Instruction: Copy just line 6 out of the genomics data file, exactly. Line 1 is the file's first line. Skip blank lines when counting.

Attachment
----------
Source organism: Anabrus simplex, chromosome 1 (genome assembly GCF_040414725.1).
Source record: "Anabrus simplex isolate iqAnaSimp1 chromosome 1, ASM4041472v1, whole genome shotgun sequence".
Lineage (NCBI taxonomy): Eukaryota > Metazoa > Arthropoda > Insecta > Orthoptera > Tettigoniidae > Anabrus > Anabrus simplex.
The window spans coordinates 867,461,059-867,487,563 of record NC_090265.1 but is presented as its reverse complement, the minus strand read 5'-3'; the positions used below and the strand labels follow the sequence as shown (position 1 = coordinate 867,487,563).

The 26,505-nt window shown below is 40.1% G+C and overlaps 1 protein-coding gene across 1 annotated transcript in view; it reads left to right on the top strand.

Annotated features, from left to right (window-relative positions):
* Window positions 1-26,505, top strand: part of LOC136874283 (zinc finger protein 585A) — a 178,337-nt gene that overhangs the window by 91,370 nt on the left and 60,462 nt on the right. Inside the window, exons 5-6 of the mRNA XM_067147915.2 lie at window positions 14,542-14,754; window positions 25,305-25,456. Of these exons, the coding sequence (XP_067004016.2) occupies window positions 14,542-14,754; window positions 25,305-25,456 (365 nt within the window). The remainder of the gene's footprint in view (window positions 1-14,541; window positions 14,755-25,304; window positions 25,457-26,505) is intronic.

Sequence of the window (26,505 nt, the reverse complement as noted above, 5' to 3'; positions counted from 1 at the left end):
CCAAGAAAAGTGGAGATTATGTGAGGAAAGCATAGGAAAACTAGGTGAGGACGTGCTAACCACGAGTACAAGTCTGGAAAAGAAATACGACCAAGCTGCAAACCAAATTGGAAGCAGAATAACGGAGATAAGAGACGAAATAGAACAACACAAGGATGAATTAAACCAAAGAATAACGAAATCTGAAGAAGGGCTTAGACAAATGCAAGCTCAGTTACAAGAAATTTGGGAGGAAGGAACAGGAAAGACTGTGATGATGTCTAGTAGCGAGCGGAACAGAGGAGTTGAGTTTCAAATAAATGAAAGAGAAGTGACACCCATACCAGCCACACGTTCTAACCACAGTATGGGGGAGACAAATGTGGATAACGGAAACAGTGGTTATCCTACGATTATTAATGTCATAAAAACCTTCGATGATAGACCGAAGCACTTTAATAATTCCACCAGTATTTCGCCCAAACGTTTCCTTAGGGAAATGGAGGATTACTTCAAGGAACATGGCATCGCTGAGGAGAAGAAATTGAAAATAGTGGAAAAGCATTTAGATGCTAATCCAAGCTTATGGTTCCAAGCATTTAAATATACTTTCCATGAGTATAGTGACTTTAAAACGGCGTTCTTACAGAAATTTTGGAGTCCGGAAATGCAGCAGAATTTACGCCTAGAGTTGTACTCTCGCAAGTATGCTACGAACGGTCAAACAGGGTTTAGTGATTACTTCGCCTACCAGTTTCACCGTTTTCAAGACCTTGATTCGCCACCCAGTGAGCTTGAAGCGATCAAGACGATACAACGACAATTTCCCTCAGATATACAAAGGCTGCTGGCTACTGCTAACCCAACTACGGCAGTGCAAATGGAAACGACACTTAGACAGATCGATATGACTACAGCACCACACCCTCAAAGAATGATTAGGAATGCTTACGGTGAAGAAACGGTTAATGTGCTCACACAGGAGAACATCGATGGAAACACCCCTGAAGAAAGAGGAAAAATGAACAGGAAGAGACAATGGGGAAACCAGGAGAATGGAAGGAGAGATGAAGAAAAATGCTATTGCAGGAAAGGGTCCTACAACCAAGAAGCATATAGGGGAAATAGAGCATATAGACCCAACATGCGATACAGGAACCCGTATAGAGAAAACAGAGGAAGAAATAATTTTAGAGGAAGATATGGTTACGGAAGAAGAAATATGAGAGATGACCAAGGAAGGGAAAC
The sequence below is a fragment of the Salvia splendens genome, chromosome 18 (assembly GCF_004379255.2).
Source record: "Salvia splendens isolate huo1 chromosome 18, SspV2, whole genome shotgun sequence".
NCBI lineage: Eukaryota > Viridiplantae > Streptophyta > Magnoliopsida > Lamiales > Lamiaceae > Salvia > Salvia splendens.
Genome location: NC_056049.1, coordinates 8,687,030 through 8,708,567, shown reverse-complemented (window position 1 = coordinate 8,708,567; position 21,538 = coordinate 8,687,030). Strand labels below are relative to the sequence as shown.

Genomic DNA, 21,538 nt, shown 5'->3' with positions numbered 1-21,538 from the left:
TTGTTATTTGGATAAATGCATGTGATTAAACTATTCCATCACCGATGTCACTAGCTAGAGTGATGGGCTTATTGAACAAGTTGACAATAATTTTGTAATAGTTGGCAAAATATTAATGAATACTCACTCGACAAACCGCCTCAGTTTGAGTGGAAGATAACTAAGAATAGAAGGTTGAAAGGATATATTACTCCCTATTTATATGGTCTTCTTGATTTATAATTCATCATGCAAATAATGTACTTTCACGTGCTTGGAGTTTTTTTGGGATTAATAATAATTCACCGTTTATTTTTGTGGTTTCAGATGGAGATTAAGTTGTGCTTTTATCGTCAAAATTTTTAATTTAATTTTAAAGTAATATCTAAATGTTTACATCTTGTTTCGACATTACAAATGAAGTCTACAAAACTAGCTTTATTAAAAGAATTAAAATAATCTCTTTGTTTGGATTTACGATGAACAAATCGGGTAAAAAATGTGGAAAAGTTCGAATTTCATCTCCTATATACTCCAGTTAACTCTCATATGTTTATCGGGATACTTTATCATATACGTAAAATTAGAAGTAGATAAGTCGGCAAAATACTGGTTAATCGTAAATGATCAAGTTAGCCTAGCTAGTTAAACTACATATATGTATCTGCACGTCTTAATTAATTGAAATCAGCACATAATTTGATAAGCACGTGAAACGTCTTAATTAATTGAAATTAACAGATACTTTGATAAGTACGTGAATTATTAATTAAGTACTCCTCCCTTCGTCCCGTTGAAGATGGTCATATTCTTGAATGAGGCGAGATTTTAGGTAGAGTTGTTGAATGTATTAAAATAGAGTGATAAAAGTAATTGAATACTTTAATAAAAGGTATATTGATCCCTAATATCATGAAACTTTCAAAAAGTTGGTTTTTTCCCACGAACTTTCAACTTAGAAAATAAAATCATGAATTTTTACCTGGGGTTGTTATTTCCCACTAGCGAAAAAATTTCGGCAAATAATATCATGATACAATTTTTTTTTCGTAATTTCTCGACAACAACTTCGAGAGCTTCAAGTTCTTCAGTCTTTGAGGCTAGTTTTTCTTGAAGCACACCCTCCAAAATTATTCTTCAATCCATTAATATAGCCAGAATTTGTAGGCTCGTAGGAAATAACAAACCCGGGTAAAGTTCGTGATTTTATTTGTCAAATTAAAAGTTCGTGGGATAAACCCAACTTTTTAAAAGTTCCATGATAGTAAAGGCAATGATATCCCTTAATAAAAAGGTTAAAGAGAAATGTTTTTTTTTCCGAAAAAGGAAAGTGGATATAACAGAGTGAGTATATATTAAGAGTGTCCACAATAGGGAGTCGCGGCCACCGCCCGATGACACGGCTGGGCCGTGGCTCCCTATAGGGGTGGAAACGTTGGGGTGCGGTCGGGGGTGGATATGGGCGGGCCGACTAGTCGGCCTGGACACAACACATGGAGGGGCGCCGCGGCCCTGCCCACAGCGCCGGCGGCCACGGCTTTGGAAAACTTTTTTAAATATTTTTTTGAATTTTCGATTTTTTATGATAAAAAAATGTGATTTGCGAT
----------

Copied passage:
Annotated features, from left to right (window-relative positions):